In a few hours, the Family Anonymous climbs into a big silver bird to begin a sure-to-be-gawrshawful flight from Transylvania to Pennsylvania. Via Munich and DC. It wouldn't be that bad, except that we'll be doing it on zero sleep, with a four-year-old in tow. (And of course, the two layovers put our checked baggage in peril.)
Beyond that, though, we are having some strange emotions about the trip. We explored them a little over at the parish soapbox. The bottom line is that when people say, "Oh, you're going home," we don't know how to answer. Home? What does that mean?
Father A. has been a vagrant for most of his adult life. Although he has lived, for the most part, in and around New York City, that sounds more stable than it has really been. We've long since lost count of our various homes -- a dozen, maybe, since 1985. Probably more. Ordination has barely slowed the pace; Fr. A and the Missus have, between them, lived or served parishes in all of our synod's four quadrants, and most of its many conferences. Not to mention Central Europe.
We're not alone in this. Some pastors are called to a church after seminary, and stay there until they retire. Honestly, that was our plan as well. But a lot of us (and the proportion has likely grown over the past half-century) move around like circus people. It can be exciting -- a fresh charge of adrenaline each time -- but it can also get exhausting.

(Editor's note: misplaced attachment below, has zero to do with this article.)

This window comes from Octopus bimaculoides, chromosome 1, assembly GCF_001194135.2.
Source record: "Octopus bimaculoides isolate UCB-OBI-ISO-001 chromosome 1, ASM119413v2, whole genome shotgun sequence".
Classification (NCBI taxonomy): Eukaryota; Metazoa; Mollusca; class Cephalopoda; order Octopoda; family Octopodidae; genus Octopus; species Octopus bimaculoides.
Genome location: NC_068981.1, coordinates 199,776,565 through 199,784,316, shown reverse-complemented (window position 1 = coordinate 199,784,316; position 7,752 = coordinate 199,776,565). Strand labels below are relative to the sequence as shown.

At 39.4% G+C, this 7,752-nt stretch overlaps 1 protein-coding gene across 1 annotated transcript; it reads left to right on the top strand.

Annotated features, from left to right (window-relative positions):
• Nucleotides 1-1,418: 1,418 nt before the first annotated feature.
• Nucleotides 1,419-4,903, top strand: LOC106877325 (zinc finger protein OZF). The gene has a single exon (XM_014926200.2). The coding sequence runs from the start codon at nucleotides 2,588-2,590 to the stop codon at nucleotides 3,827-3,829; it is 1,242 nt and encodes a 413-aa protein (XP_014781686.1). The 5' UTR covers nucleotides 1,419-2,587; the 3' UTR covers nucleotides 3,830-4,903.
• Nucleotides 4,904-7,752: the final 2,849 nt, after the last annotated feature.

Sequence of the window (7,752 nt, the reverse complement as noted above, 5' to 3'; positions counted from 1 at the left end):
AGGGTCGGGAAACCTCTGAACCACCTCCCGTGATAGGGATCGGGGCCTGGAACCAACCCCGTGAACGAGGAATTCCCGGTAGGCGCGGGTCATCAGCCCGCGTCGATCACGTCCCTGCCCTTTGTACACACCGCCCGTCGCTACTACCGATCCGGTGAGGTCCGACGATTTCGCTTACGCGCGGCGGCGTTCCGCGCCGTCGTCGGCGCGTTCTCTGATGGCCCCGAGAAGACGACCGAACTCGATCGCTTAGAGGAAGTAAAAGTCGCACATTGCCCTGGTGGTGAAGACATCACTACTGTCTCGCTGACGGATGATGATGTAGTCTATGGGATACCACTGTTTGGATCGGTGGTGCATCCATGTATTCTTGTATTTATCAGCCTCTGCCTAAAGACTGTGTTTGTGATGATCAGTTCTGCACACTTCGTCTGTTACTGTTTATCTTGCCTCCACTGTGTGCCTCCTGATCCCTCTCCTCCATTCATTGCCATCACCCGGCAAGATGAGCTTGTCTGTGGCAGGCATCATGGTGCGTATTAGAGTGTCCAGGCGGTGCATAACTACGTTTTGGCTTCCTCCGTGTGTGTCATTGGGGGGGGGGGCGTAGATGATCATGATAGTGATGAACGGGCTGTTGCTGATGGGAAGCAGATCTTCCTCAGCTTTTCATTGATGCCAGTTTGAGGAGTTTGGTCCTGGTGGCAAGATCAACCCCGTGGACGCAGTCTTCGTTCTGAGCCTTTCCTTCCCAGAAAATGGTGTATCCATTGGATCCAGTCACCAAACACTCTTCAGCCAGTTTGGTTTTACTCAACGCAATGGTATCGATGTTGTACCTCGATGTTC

We knew an Episcopal priest who owned a cabin in the Adirondacks. It was a modest little place, five miles in on a dirt road, unreachable in winter without skis and a great deal of stamina. It is not likely that she and her husband ever spent more than a few weeks there at one time. But, as they explained it to us, this cabin was important to them, because -- wherever else they went -- it meant that they had a place they could go home to.
As far as we can tell, they sold it about three years back.
All of which is our way of saying that the adrenaline thing is getting old. In about two years, we'll rotate out of our present unusual post. And after that, we're thinking we'd like to settle down for the duration -- which, given the current state of our pension plan, means until about 75.
It's not too late for us to find a church, preach and die. Ideally, over a longish period of time, with an extended spell as Pastor Emeritus tucked in there. But you get the idea.